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Case study: Automated cloud data engineering with ETL, data migration, and AI integration for enhanced business intelligence.

Automated cloud data engineering with ETL, data migration, and AI integration for enhanced business intelligence.

Case study: Automated cloud data engineering with ETL, data migration, and AI integration for enhanced business intelligence.


Use case 1: ETL Processes Over the Cloud:

  1. Accounts and Tools:

In automated data pipeline architecture, we utilized two distinct accounts: the Data Account and the Application Account. The Data Account was allocated access to AWS services primarily associated with data storage units, such as S3 buckets. These buckets facilitated the transmission of data to and from the Application Account. Within the Application Account, various applications or services, including Glue and Lambda, were deployed to manipulate the data, generate issue tickets, or provide notifications regarding ongoing processes.

In terms of infrastructure management and source code deployment, we relied on Terraform, which served as the backbone of our setup. Terraform was responsible for orchestrating infrastructure resources and deploying source code across the architecture. Additionally, the implementation of Continuous Integration/Continuous Deployment (CI/CD) processes was carried out using GitLab. GitLab facilitated the automation of code testing, integration, and deployment workflows throughout the development lifecycle.


Our experienced team understood their vast and complex infrastructure to tailor the services and strategies to be applied to their infrastructure.

  • Understanding the multi-account configuration: 10-15 days (about 2 weeks)
  • Cloud Deployments: 2 months
  • Cost Optimization: 2 months

2. Legacy Flow Setup:

2.1. Data Synchronization (Data Sync):

The source data originally resided on-premises and needed to be transferred to S3 for subsequent ETL (Extract, Transform, Load) processes to extract the required information through queries. However, it was imperative to ensure that incoming data to our servers remained synchronized to prevent any loss or leakage, which could be detrimental in an industrial context. Therefore, a robust data synchronization process was implemented to maintain this synchronization, providing a critical advantage by ensuring that our data remained consistent across the various data repositories and buckets required for the ETL processes.

The data synchronization process involved collecting data from on-premises servers, specifically from Mainframe and Informatica systems. This data was then transferred to our servers, where synchronization occurred between the Mainframe, Informatica, and our internal server systems. This ensured that the data remained consistent and up to date across all platforms, facilitating seamless data transfer and processing.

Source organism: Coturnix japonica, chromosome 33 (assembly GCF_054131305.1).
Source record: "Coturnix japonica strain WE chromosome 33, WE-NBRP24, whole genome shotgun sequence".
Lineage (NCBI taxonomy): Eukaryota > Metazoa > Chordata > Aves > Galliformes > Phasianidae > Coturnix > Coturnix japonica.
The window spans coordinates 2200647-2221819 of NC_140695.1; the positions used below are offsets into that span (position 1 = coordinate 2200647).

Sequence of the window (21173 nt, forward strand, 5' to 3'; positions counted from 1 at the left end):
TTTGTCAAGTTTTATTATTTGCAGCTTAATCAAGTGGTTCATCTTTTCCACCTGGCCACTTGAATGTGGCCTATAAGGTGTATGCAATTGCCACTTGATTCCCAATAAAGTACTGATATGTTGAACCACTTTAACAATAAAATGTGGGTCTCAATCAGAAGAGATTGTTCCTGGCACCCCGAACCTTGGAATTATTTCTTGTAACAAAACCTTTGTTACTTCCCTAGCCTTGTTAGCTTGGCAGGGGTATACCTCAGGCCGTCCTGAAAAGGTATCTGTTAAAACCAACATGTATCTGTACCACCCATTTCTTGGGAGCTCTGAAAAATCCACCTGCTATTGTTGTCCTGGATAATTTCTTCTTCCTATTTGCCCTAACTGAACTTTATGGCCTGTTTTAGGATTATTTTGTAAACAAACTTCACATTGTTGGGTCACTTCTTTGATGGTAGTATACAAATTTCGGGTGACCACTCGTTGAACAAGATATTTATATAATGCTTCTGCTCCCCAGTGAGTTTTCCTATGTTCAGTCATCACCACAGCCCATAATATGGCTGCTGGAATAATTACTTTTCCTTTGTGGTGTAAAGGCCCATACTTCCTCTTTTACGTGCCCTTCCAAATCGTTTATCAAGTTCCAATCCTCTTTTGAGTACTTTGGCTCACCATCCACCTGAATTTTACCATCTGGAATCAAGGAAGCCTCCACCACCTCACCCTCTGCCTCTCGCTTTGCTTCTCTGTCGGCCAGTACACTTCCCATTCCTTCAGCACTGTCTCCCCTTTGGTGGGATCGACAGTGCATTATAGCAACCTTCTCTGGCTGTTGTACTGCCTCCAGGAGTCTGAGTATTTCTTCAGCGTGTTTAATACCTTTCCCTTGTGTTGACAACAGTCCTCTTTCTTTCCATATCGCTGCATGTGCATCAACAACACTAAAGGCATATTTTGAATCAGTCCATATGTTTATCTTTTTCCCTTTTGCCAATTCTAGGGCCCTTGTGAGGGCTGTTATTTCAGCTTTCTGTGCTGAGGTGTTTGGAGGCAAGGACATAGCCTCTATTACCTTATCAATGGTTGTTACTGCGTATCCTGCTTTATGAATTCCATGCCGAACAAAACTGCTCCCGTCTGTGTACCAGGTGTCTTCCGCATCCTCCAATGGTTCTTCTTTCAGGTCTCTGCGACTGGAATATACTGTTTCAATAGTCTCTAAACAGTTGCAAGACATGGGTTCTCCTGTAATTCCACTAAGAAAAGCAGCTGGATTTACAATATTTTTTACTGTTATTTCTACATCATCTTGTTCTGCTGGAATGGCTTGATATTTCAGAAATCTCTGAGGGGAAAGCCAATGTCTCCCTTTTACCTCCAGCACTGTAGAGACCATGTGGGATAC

Several common tools were employed to facilitate this synchronization process, including AWS CloudWatch, AWS EventBridge, Lambda functions (specifically, those responsible for handling ETL success/failure events – named tui-etl-successfailevent-sns-{env}), SNS (Simple Notification Service), SNS Topics, and Service now for ticketing solution. These tools collectively enabled real-time monitoring, event-driven synchronization, and notification mechanisms to ensure the smooth operation of the data synchronization process and prompt resolution of any issues that arose.

2.2. The Processing layers:

Processing in the automated environment happened in 3 layers namely landing layer, raw layer, and conformed layer

2.2.1. Landing Layer:

Services used: S3 bucket (grp2-landing/tui/legacy), SQS, lambda (tui-copyprefix-lambda-{env}), and Glue (tui-copy-glue1).


a. The data on sync was in raw format and no process can be done on it.

b. The raw data files in JSON format will be moved to the S3 bucket which we call as landing bucket

c. When files were entered into the bucket, SQS services had same number of messages as the number of files entered the bucket.

d. Each SQS message triggered the same lambda function, which initiated Glue job 1.

e. Glue job 1 was responsible for fetching data from the landing bucket and copying it with respective prefixes into the legacy bucket, storing it in parquet format.

f. CloudWatch and EventBridge were employed to monitor the status of the Lambda and Glue processes, whether they were working or not upon being triggered.

2.2.2 Raw Layer:

Services Used: S3 bucket (grp2-raw/tui/legacy/temp), S3 bucket (ingest-scripts), Glue (glue-2-{env}), Lambda (tui-cleanprefix-lambda-{env})


 At a specific time on the selected day (12 PM Friday), Glue Job 2 was scheduled to run, with the necessary scripts for the job located inside the Application Account S3 bucket.

a.  Glue Job 2 was tasked with extracting parquet files from the legacy buckets, transforming and classifying them into categories of secured and legacy, and subsequently storing them into the respective buckets within the conformed layer.

b.  The state of Glue Job 2 was monitored using the same CloudWatch and EventBridge infrastructure.

c. Upon successful completion of Glue Job 2, another lambda function (tui-cleanprefix-lambda-{env}) was triggered. This lambda function was responsible for deleting the files under the raw layer within the temp folder.

d. Concurrently, another lambda function was triggered immediately after the successful completion of Glue Job 2. Further details about this lambda function will be provided in the subsequent section.

2.2.3 Conformed Layer: